Irrelativity: Science and ‘that’s what she said’
Vail CO, Colorado
I don’t know if ignorance really is bliss, but it certainly can make for the occasional good time.
For instance, I know nothing about physics, so when I read quotes from physicists, no matter how dire or serious they may be, my filter of ignorance makes them look like setups for juvenile punch lines.
Like this one: “There is powerful empirical evidence against the possibility of dangerous strangelet production,” an actual scientist said.
Are you thinking what I’m thinking? Well, unless you’re a physicist, you kinda have to be. You’re thinking: “That’s what she said …” Then you’re re-reading the quote to examine all the double-entendre potential that exists within it, probably unable to stifle a giggle each time you get to the word “strangelet.” Ha!
I have to admit, though, that it’s sometimes hard to maintain this blissful bubble of ignorance, especially when the universe is about to be destroyed.
That’s the gist of the online article where I got the “strangelet” quote from ” that the Universe is about to be destroyed. In fact, it’s right there in the headline: “World’s Largest Supercollider Could Destroy the Universe.”
I look at that headline, which is not intended to be a joke, and I think, oh no … we’re all gonna die! This is bad, right? But then the sweet balm of ignorance kicks in, I read the headline again and I think, “That’s what she said …” even though it’s one of the rare instances where that joke doesn’t work.
Here’s the story: Just outside of Geneva, Switzerland is the 16-mile long tunnel that houses a Large Hadron Collider, a device designed to smash protons into each other at 99.999999 percent the speed of light. A Supercollider. According to the press release from CERN, the research firm building the supercollider, ” … our current understanding of the Universe is incomplete … the theory we use … leaves many unsolved questions. Among them, the reason why elementary particles have mass, and why are their masses different?”
The supercollider is scheduled to be fired up this summer and start giving answers to these big questions. However, some scientists fear that this near-recreation of the Big Bang could create tiny black holes, which would then grow into larger black holes and quickly swallow up our solar system. This would be a drag, even for those who crave adventure. And then there are the “strangelets,” a theoretical form of “strange matter,” which I’m assuming is just what it sounds like. If strangelets are created during the supercollision, they could create a chain reaction fusion process, eventually converting every atom on the planet into “strange matter.” And even a non-scientist knows what that means ” a planet consisting of nothing but “Dancing With The Stars” spin-offs.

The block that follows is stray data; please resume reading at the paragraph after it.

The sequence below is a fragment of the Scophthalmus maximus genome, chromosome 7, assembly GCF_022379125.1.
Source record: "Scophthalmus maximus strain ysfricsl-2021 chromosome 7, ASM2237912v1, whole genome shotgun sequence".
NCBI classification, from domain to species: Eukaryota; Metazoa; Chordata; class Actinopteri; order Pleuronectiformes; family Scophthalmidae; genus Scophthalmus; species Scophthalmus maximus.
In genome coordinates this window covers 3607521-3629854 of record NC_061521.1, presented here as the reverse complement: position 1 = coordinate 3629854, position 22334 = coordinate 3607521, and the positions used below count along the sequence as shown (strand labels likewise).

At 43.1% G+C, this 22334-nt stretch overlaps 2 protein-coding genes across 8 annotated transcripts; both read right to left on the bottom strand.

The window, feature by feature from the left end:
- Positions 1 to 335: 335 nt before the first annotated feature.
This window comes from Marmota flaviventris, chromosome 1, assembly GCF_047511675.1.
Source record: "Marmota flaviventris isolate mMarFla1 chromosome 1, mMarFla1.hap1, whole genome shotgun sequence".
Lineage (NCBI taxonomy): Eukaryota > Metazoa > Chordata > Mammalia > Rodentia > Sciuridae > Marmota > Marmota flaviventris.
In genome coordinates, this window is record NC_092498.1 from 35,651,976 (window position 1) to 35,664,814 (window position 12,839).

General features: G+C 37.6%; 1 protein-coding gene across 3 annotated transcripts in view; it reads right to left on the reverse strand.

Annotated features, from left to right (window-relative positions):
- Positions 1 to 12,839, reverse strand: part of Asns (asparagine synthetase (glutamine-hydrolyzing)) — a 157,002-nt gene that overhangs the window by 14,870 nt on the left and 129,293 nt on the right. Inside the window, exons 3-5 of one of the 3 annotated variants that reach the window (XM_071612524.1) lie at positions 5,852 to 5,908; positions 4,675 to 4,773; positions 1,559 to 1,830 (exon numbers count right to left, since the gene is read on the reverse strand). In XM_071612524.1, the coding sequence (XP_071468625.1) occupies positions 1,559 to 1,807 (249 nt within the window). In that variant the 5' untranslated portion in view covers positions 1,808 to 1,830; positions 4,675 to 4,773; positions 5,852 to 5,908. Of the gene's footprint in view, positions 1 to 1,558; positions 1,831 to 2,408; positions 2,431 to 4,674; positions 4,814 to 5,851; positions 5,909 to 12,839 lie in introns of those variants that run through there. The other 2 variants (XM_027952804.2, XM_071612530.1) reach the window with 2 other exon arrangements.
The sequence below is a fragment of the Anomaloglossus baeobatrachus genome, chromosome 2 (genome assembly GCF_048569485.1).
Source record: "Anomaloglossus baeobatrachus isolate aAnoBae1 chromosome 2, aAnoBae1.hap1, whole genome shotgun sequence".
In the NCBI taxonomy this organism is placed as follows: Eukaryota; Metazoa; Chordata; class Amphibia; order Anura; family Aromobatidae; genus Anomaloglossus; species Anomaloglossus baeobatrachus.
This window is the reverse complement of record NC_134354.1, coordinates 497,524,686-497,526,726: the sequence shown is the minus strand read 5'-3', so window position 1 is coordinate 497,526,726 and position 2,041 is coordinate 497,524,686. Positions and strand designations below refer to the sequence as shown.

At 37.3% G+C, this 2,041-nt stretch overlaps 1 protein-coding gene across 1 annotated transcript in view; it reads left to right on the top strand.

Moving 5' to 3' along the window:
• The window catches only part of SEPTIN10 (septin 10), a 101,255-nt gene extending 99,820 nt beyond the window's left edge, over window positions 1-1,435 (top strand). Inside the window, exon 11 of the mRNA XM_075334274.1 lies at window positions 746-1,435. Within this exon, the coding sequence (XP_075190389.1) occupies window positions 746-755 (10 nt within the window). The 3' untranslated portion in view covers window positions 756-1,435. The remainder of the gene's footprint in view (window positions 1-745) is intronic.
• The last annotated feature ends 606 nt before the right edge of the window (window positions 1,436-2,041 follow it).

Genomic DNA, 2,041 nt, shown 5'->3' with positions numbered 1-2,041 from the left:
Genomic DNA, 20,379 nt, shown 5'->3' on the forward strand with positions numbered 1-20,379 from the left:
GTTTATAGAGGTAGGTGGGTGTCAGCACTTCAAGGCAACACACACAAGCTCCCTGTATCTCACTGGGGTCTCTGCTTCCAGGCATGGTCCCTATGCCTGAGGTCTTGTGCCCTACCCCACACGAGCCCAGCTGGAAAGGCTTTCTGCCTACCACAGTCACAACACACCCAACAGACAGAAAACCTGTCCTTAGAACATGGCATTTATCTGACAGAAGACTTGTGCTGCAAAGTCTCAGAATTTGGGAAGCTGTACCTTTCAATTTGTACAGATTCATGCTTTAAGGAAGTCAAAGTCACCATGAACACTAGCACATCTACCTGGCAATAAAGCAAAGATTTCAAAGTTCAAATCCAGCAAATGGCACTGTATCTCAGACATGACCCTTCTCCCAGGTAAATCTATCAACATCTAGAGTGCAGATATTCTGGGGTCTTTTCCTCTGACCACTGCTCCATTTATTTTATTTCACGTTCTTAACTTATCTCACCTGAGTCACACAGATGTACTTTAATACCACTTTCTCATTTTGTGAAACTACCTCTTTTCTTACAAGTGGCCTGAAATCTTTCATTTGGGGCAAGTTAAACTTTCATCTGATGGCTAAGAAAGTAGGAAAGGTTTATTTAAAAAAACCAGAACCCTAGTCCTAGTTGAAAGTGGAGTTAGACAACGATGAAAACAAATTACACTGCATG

So why, then, someone who knows nothing about the topic wonders, is colliding, much less SUPER colliding, such a good idea? Is it because the head scientist of the project used to catch bugs as a kid and put them in jar and shake them up to watch them fight each other? Is it because scientists tried dropping protons out of twelfth story windows with some amazing results, and thought that smashing them together really, really fast would be even cooler?
The whole colliding thing just seems like such a violent way of solving universal mysteries. If the proton does actually know some answers, aren’t there better ways to get them to reveal them to us? Like:
The SuperDistractor ” An underground entertainment center designed specifically with the uptight proton in mind. Playstation, plasma screen, foosball, pool table, trampoline, high speed internet ” when the proton is embroiled in a game of Donkey Kong, it’s bound to blurt out the secret of the Universe without even knowing it.
The SuperRelaxer ” Like a proton spa ” hot tub, sauna, lap pool, hookah. Who’s to say that a couple of protons weren’t just chilling one day and decided, hey, wouldn’t it be kinda cool to get together and form, like, a Universe? Groovy. The SuperRelaxer could simulate these circumstances and allow scientists to do whatever it is that scientists do while it happened ” take notes and get grants and stuff.
Waterboarding ” Maybe a bit of gentle “encouragement” is all that’s needed to get the stubborn, tight-lipped proton to reveal the secret plans of the universe. True, information gathered under such circumstances is not reliable, but it is a bit more humane than colliding.
If you know the answers to any of my questions, please don’t tell me. It’ll ruin the bliss.
Visit Barry Smith’s web site at http://www.barrysmith.com.
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